Kromko, the tax-busting former state representative, is seeking to rise again in Phoenix just in time, and not because Kromko can ride the wave he helped push to totally swamp the city's disastrous sales tax increase for transportation improvements. No, you see, Kromko could not run for paid political office after he botched reporting requirements related to his big 1996 loss to Carmen Dolny, a Democratic in her second term as Justice of the Peace. Kromko violated campaign finance reporting laws, was fined $1,000 and prohibited from seeking a paid political seat for five years.
The ban expired on May 17, just four days before the Kromko forces smashed the city sales tax. Kromko can now fully attempt his resurrection since the Dolny nail was pounded into Kromko's coffin first designed by Ed Moore in 1992. That's when the Republican Pima County supervisor and his pals--who transformed Kromko into a clown in memorable TV spots--buried Kromko.
The Moore and Dolny campaigns exposed much of Kromko's quirky hypocrisy. He has been a champion against the sales taxes, though, and, as we said last week, here's a guy that the Legislature truly deserves.
DARK STAR: How things change at the editorial page of the Arizona Daily Star, which ripped Adopt-a-Supe Richard Elias last week for telling the Southern Arizona Home Builders Association to forget having him in for a political screening. Elias, voted by supervisors in February as the closest Raul Grijalva clone, must defend the District 5 seat against Frank Felix, a former state senator and University of Arizona official, in the special Democratic primary in three months.
Elias's note to the developer cartel was a page right out of the Grijalva playbook. He even used the classic Grijalva line: "your organization's reputation precedes it." The Star, which used to cheer that type of bravado from Grijalva, now is offended. The move will only help Elias with the environmentalist and protectionist voters who dominate the District 5 polls.
Meanwhile, Ruben Reyes, the former Grijalva aide caught in the filmmaking imbroglio, has cut a check to the county for $1,591 for pay-for-no-work. Reyes hung on after Grijalva left office to run for Congress, but put in more time on Grijalva campaign than he did producing a film on county youth programs. The deal allowed Reyes to use accrued vacation and sick time to compensate for his downtime during his March-April stint as the county's Herbert Biberman.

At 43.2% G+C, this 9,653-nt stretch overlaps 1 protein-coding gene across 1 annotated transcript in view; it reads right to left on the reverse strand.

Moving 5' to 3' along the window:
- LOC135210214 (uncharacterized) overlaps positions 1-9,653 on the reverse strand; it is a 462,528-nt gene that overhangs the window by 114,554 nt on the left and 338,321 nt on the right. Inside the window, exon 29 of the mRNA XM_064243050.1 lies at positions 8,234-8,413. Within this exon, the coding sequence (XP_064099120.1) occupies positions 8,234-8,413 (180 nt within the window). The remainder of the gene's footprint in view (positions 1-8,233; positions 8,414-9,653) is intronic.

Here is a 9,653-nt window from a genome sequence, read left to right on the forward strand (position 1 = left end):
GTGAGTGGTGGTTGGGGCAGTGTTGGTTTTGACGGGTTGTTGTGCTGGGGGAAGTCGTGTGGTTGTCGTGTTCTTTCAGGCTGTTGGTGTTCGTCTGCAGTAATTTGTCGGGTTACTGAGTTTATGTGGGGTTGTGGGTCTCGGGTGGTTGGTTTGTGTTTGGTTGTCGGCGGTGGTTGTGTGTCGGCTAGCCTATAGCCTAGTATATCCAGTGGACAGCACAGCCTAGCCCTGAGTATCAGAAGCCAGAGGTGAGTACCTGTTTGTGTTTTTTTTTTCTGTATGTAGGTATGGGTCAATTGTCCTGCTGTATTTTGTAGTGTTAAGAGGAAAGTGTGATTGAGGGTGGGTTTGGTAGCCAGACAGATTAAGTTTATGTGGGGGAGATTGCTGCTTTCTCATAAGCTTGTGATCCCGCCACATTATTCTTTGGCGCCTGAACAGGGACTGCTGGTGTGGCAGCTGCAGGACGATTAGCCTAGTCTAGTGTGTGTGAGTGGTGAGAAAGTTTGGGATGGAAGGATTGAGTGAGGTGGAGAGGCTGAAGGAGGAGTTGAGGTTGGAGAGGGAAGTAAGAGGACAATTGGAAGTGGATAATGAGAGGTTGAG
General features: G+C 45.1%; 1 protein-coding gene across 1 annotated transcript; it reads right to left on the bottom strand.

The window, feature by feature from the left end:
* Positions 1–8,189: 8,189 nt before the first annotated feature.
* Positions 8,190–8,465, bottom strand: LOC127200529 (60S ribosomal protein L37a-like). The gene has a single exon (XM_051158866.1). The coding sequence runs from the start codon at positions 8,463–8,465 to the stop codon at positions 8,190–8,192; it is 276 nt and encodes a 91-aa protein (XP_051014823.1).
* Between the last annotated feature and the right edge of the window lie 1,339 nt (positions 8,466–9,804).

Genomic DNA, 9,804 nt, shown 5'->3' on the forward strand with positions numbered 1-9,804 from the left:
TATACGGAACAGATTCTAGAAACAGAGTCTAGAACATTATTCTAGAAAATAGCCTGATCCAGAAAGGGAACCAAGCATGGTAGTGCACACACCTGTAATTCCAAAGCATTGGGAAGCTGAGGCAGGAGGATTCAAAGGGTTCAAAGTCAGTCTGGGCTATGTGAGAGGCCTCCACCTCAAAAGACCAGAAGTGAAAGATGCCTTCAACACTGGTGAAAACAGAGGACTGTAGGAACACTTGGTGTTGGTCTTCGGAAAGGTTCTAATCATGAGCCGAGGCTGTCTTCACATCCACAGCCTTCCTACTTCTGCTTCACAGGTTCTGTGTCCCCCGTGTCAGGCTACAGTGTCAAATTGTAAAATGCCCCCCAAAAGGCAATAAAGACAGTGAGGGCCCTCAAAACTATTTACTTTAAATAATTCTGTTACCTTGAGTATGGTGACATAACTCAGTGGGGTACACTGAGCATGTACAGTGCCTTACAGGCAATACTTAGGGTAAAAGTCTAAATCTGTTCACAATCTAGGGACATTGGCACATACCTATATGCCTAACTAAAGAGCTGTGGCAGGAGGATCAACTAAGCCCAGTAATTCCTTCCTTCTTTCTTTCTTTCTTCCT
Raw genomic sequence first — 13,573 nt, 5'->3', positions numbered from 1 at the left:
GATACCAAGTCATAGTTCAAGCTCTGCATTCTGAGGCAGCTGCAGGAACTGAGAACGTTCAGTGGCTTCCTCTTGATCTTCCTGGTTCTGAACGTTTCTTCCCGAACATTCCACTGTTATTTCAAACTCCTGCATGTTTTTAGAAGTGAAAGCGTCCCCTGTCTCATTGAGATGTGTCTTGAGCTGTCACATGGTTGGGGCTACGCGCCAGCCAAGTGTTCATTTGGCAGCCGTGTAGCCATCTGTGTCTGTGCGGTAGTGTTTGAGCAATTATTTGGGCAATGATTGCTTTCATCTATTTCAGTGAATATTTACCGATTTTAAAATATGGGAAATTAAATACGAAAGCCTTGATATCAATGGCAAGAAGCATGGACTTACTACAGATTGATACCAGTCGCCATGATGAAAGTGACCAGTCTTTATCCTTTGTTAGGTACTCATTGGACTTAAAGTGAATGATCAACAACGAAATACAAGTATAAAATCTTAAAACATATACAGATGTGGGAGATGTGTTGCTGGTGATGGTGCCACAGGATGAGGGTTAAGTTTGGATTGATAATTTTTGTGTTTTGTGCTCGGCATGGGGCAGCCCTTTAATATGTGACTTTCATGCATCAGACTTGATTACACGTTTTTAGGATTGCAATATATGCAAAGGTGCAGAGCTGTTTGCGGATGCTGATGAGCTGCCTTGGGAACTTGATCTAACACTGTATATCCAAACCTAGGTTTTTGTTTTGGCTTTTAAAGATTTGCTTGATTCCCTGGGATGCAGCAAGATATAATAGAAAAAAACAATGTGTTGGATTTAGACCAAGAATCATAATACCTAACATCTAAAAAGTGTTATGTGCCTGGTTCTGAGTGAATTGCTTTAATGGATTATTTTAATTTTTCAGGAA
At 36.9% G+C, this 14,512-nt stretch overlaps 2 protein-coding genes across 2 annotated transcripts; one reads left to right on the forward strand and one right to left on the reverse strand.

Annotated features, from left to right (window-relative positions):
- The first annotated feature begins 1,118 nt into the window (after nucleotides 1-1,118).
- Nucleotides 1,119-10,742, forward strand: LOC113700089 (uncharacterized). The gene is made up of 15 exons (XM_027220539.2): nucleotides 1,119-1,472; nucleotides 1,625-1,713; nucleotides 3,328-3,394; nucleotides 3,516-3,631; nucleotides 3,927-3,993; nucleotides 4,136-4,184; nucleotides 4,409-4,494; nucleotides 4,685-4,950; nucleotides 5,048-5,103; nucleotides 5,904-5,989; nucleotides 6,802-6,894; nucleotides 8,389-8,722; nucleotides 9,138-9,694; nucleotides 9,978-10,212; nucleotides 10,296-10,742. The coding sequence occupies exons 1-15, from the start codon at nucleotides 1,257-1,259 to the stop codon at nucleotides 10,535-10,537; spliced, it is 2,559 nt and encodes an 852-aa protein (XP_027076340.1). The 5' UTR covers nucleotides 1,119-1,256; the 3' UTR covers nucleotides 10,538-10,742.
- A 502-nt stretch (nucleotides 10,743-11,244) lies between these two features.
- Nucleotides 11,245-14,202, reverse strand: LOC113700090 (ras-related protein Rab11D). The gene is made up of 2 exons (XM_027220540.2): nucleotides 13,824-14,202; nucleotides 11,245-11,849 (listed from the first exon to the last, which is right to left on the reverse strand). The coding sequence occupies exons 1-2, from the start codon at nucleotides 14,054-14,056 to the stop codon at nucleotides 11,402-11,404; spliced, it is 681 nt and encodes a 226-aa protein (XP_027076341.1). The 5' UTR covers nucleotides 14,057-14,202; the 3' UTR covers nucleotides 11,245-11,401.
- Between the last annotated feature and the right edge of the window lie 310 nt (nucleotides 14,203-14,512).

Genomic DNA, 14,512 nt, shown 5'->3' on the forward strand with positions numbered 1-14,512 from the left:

ATTACK OF THE SIX-MILLION-DOLLAR MAN: Land speculator Kelley Rollins wrote last week in the Arizona Daily Star that residents justifiably have no confidence in city or county governments. Specifically, Rollins wrote, "The county manager (Pima Prime Minister Chuck Huckelberry) and his many assistants are incapable of solving the faults in management. The present board is not in control."
Hey Kelley, is that any way to talk to the county? The Board of Supervisors voted in early 2000 to buy three desert parcels totaling 746 acres from Rollins and Lloyd Perper for a wild $5.97 million. That inflated price for this dirt south off the Ajo Highway and Kinney Road blew way past an independent appraisal that put the value at $4.1 million. Moreover, the purchase was about 3.5 times higher than the $1.75 million that voters were told would be spent on such Robles Junction open space in the 1997 bond package.
Come to think of it, Rollins is right. There is no control.